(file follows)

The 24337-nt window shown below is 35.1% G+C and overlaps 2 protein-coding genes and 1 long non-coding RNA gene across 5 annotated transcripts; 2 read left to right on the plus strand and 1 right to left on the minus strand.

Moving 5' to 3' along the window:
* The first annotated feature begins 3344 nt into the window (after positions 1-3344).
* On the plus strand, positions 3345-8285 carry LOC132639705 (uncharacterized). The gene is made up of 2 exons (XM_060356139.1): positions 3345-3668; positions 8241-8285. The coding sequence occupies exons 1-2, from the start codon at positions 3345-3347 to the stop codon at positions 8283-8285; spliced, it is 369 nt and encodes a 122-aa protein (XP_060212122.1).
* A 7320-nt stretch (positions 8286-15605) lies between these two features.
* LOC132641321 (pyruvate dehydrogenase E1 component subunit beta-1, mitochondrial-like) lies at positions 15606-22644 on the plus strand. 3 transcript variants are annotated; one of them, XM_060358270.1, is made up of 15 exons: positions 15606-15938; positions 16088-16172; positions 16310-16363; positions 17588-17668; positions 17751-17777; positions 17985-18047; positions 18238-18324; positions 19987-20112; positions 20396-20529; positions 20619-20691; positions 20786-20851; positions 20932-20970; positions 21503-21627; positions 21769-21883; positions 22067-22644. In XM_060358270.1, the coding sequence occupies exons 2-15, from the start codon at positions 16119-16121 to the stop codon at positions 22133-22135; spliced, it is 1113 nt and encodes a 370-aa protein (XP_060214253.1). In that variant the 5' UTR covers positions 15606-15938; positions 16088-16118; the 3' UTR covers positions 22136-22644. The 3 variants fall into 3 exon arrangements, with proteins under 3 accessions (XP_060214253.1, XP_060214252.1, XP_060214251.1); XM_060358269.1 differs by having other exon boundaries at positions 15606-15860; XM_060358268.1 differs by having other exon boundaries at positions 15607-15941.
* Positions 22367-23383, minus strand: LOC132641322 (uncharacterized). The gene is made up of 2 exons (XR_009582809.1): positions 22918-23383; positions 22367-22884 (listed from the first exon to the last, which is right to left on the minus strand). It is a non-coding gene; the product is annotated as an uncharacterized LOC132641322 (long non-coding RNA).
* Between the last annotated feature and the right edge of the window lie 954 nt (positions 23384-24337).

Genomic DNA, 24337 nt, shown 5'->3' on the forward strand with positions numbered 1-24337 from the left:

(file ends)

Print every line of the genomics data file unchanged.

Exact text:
The 24337-nt window shown below is 35.1% G+C and overlaps 2 protein-coding genes and 1 long non-coding RNA gene across 5 annotated transcripts; 2 read left to right on the plus strand and 1 right to left on the minus strand.

Moving 5' to 3' along the window:
* The first annotated feature begins 3344 nt into the window (after positions 1-3344).
* On the plus strand, positions 3345-8285 carry LOC132639705 (uncharacterized). The gene is made up of 2 exons (XM_060356139.1): positions 3345-3668; positions 8241-8285. The coding sequence occupies exons 1-2, from the start codon at positions 3345-3347 to the stop codon at positions 8283-8285; spliced, it is 369 nt and encodes a 122-aa protein (XP_060212122.1).
* A 7320-nt stretch (positions 8286-15605) lies between these two features.
* LOC132641321 (pyruvate dehydrogenase E1 component subunit beta-1, mitochondrial-like) lies at positions 15606-22644 on the plus strand. 3 transcript variants are annotated; one of them, XM_060358270.1, is made up of 15 exons: positions 15606-15938; positions 16088-16172; positions 16310-16363; positions 17588-17668; positions 17751-17777; positions 17985-18047; positions 18238-18324; positions 19987-20112; positions 20396-20529; positions 20619-20691; positions 20786-20851; positions 20932-20970; positions 21503-21627; positions 21769-21883; positions 22067-22644. In XM_060358270.1, the coding sequence occupies exons 2-15, from the start codon at positions 16119-16121 to the stop codon at positions 22133-22135; spliced, it is 1113 nt and encodes a 370-aa protein (XP_060214253.1). In that variant the 5' UTR covers positions 15606-15938; positions 16088-16118; the 3' UTR covers positions 22136-22644. The 3 variants fall into 3 exon arrangements, with proteins under 3 accessions (XP_060214253.1, XP_060214252.1, XP_060214251.1); XM_060358269.1 differs by having other exon boundaries at positions 15606-15860; XM_060358268.1 differs by having other exon boundaries at positions 15607-15941.
* Positions 22367-23383, minus strand: LOC132641322 (uncharacterized). The gene is made up of 2 exons (XR_009582809.1): positions 22918-23383; positions 22367-22884 (listed from the first exon to the last, which is right to left on the minus strand). It is a non-coding gene; the product is annotated as an uncharacterized LOC132641322 (long non-coding RNA).
* Between the last annotated feature and the right edge of the window lie 954 nt (positions 23384-24337).

Genomic DNA, 24337 nt, shown 5'->3' on the forward strand with positions numbered 1-24337 from the left: